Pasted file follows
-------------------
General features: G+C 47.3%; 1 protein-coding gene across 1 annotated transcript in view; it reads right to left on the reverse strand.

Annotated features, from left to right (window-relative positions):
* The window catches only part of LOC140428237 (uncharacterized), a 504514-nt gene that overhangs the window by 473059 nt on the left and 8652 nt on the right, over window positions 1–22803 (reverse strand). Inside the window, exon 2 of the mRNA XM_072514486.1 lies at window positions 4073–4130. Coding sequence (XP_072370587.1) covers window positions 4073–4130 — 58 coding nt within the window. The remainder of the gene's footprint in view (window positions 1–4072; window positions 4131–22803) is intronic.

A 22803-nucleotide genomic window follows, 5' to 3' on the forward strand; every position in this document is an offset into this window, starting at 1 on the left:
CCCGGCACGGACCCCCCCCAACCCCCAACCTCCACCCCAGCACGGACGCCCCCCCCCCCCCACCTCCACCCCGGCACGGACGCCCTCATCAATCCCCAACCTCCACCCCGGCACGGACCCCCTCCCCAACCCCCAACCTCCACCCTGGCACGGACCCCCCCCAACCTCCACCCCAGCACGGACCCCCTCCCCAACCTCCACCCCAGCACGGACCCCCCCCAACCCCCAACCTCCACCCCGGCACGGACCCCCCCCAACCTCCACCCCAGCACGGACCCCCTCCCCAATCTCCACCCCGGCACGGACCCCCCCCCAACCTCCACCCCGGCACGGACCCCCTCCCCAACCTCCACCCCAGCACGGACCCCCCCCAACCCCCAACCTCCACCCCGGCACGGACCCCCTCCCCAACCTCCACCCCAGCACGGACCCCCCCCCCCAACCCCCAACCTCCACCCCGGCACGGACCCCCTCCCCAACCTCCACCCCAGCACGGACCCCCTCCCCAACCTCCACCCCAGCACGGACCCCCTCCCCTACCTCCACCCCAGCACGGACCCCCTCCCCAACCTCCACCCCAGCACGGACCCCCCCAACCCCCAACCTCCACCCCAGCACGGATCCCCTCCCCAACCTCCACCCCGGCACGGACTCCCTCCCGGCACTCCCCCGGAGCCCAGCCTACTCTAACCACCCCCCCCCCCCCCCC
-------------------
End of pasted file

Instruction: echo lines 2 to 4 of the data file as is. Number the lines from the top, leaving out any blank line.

Annotated features, from left to right (window-relative positions):
* The window catches only part of LOC140428237 (uncharacterized), a 504514-nt gene that overhangs the window by 473059 nt on the left and 8652 nt on the right, over window positions 1–22803 (reverse strand). Inside the window, exon 2 of the mRNA XM_072514486.1 lies at window positions 4073–4130. Coding sequence (XP_072370587.1) covers window positions 4073–4130 — 58 coding nt within the window. The remainder of the gene's footprint in view (window positions 1–4072; window positions 4131–22803) is intronic.

A 22803-nucleotide genomic window follows, 5' to 3' on the forward strand; every position in this document is an offset into this window, starting at 1 on the left: